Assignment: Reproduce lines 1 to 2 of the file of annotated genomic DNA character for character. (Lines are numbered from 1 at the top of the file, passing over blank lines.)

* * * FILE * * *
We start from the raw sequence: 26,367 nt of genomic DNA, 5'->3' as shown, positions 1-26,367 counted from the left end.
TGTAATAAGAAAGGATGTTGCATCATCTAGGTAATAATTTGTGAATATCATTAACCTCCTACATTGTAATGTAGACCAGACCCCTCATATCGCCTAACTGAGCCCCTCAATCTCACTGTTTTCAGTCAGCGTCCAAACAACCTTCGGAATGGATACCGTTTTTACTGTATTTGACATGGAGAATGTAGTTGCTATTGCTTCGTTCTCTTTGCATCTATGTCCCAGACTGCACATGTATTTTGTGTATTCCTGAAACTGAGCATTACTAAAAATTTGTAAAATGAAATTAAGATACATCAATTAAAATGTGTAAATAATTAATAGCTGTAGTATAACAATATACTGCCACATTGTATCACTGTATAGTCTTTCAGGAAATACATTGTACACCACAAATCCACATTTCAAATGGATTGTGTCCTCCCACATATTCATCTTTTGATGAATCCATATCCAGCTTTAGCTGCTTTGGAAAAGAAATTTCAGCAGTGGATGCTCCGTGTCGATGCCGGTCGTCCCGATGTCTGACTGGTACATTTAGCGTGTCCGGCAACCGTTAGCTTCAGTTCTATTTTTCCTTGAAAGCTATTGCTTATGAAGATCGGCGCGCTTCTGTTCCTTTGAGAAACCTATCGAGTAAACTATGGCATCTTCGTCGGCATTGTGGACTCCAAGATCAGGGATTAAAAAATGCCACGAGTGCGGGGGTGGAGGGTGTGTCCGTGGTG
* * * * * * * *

We start from the raw sequence: 26,367 nt of genomic DNA, 5'->3' as shown, positions 1-26,367 counted from the left end.
TGTAATAAGAAAGGATGTTGCATCATCTAGGTAATAATTTGTGAATATCATTAACCTCCTACATTGTAATGTAGACCAGACCCCTCATATCGCCTAACTGAGCCCCTCAATCTCACTGTTTTCAGTCAGCGTCCAAACAACCTTCGGAATGGATACCGTTTTTACTGTATTTGACATGGAGAATGTAGTTGCTATTGCTTCGTTCTCTTTGCATCTATGTCCCAGACTGCACATGTATTTTGTGTATTCCTGAAACTGAGCATTACTAAAAATTTGTAAAATGAAATTAAGATACATCAATTAAAATGTGTAAATAATTAATAGCTGTAGTATAACAATATACTGCCACATTGTATCACTGTATAGTCTTTCAGGAAATACATTGTACACCACAAATCCACATTTCAAATGGATTGTGTCCTCCCACATATTCATCTTTTGATGAATCCATATCCAGCTTTAGCTGCTTTGGAAAAGAAATTTCAGCAGTGGATGCTCCGTGTCGATGCCGGTCGTCCCGATGTCTGACTGGTACATTTAGCGTGTCCGGCAACCGTTAGCTTCAGTTCTATTTTTCCTTGAAAGCTATTGCTTATGAAGATCGGCGCGCTTCTGTTCCTTTGAGAAACCTATCGAGTAAACTATGGCATCTTCGTCGGCATTGTGGACTCCAAGATCAGGGATTAAAAAATGCCACGAGTGCGGGGGTGGAGGGTGTGTCCGTGGTG